Montreal Haitians seek loosened immigration rules

By 
  • January 29, 2010
{mosimage}With Montreal being home to the largest population of Haitians in Canada, the archdiocese of Montreal’s response to the Haiti earthquake has been four-fold.

First was Cardinal Jean-Claude Turcotte’s immediate call to prayer and action on the very day of the Jan. 12 humanitarian catastrophe. Next was the support and active promotion of the Canadian Catholic Organization for Development and Peace’s fundraising campaign, which in two weeks had raised almost $2 million.

More recently the archdiocese has begun to tackle the challenges of reconstruction in Haiti and to lobby the government to loosen rules and regulations surrounding immigration and refugee claims.

Brian McDonough, director of the social action office of the archdiocese, said he hoped  people would be mindful of the kind of reconstruction needed — effective reconstruction that involves the Haitians themselves.

“If we are engaged in a development process that really provides some hope of sustainability, then the people can get back to their villages (or to Port-au-Prince) and rebuild their lives,” said McDonough.

McDonough cited Development and Peace as an important player for Haiti’s reconstruction because of its long-standing relationship with Haitian partners. And he points to the response to the tsunami of 2004 as an example.

“The important thing is how partners of Development and Peace, in a relatively short time, were able to build 3,000-4,000 homes as well as roads and other infrastructure for 23 villages that had been levelled by the tsunami. The interesting thing is that we were able to support local groups, local partners that build on the creativity and the energies of the people instead of having a development that comes from the top down,” he said. “It’s really a community building approach.”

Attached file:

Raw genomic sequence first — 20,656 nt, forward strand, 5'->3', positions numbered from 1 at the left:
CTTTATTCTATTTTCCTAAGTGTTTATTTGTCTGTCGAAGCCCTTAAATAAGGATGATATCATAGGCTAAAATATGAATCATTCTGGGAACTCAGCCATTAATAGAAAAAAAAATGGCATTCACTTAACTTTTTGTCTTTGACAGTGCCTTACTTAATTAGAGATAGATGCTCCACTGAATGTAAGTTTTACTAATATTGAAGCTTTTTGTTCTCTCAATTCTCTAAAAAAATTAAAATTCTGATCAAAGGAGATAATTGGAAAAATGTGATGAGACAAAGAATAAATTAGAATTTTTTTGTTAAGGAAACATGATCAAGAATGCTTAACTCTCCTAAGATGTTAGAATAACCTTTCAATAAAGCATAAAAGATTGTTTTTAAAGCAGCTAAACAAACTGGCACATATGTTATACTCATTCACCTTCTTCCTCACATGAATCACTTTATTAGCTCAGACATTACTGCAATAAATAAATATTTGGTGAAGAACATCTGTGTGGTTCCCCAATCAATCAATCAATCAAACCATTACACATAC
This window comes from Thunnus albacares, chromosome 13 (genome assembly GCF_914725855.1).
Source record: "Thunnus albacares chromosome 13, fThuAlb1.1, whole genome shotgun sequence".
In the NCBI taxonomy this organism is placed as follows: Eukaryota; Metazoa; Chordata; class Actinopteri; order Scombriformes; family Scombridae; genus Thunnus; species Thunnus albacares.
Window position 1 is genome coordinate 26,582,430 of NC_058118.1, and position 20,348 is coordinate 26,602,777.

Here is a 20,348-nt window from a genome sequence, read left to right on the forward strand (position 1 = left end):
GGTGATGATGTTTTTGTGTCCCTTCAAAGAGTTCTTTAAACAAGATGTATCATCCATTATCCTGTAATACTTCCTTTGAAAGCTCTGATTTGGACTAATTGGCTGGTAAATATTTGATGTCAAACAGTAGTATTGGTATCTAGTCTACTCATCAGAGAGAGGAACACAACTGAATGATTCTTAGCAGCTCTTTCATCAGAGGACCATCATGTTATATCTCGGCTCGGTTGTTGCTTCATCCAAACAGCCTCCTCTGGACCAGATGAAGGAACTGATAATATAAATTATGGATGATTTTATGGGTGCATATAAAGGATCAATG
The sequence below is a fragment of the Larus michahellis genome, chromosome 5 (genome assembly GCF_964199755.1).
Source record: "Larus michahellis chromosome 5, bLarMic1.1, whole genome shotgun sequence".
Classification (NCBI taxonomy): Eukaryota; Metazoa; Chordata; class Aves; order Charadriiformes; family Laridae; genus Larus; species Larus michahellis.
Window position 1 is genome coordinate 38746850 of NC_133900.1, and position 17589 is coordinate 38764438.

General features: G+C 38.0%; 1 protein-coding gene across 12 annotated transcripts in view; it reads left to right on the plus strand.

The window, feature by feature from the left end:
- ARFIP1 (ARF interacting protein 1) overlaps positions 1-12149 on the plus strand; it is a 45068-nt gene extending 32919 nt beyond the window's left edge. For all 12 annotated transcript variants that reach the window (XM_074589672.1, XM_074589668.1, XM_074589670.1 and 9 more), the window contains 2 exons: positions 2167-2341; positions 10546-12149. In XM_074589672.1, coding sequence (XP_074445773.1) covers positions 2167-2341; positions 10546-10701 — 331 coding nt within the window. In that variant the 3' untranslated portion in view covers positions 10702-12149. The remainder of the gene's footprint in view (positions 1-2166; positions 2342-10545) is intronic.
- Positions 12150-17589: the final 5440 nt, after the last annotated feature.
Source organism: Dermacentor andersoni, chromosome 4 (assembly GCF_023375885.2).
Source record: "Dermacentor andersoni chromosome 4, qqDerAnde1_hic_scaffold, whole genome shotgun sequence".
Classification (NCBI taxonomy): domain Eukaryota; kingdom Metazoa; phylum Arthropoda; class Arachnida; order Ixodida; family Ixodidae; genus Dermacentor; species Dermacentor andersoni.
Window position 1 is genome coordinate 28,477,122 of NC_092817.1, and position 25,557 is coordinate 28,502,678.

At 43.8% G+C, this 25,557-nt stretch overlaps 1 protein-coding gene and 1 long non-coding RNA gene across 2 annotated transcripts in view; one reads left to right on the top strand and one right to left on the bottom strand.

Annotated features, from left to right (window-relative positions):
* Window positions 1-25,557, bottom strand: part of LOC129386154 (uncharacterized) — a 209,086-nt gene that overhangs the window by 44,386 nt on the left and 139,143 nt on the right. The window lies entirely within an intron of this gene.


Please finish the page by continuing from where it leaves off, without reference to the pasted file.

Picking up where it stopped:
Community building is also a priority for Turcotte.

“Cardinal Jean-Claude Turcotte on the very day of the disaster called on people to donate to Development and Peace to support not only immediate humanitarian aid but the different emergency programs D&P has put in place.”

On Jan. 23 the cardinal celebrated a Mass at St. Joseph’s Oratory attended by approximately 2,000, including Quebec Premier Jean Charest. At this Mass $27,000 was raised for disaster relief.

“It was really a moment of bringing together, of convergence of the various networks and communities within the Haitian diaspora of Montreal,” McDonough said. “The cardinal said a few words in Creole that spoke very deeply to the people who are in mourning.”

However, the biggest challenge faced by the Canadian Haitian community — which numbers more than 100,000 in Montreal — are the roadblocks to bringing family members to safety, he said.

“We continue to be concerned about this and indeed are joining different actors in civil society here in Montreal and inviting (Immigration Minister) Jason Kenney to open some of the categories of persons who are admissible for sponsorship,” said McDonough.

One of the greatest concerns, he said, are the rules governing family reunification, which should be immediately amended to give greater flexibility, he said.

“In order to re-unite family, the problem is in finding documents that will establish one’s family ties, and the need for a DNA test which is nearly impossible, not to mention the huge financial burden that requires.”

In the archdiocese of Toronto, Martin Mark, director of the Office for Refugees, said he is still waiting for the government to deliver refugees.

“We’ve already got requests from parishes in the archdiocese that said ‘if you have refugees or people from Haiti we would be happy to assist.’

“We went to the government of Canada and we asked Immigration Canada, if you have refugees let us know.”

Like McDonough, Mark has also lobbied the government to modify the definition of a refugee to include those whose lives are in danger following natural disaster and to open up the sponsorship of refugees to extended family members.

Although the presence of Haitians in Toronto parishes is not as pronounced, archdiocese of Toronto communications manager Bill Steinburg said the archdiocesan offices are doing their best to liaise between religious communities, volunteers, organizations and groups scrambling to do their part for Haiti, including the parishes which are constantly offering their prayers and collecting funds.

For information on making refugee or immigration claims, call 1-888-242-2100 or e-mail question-Haiti@cic.gc.ca .

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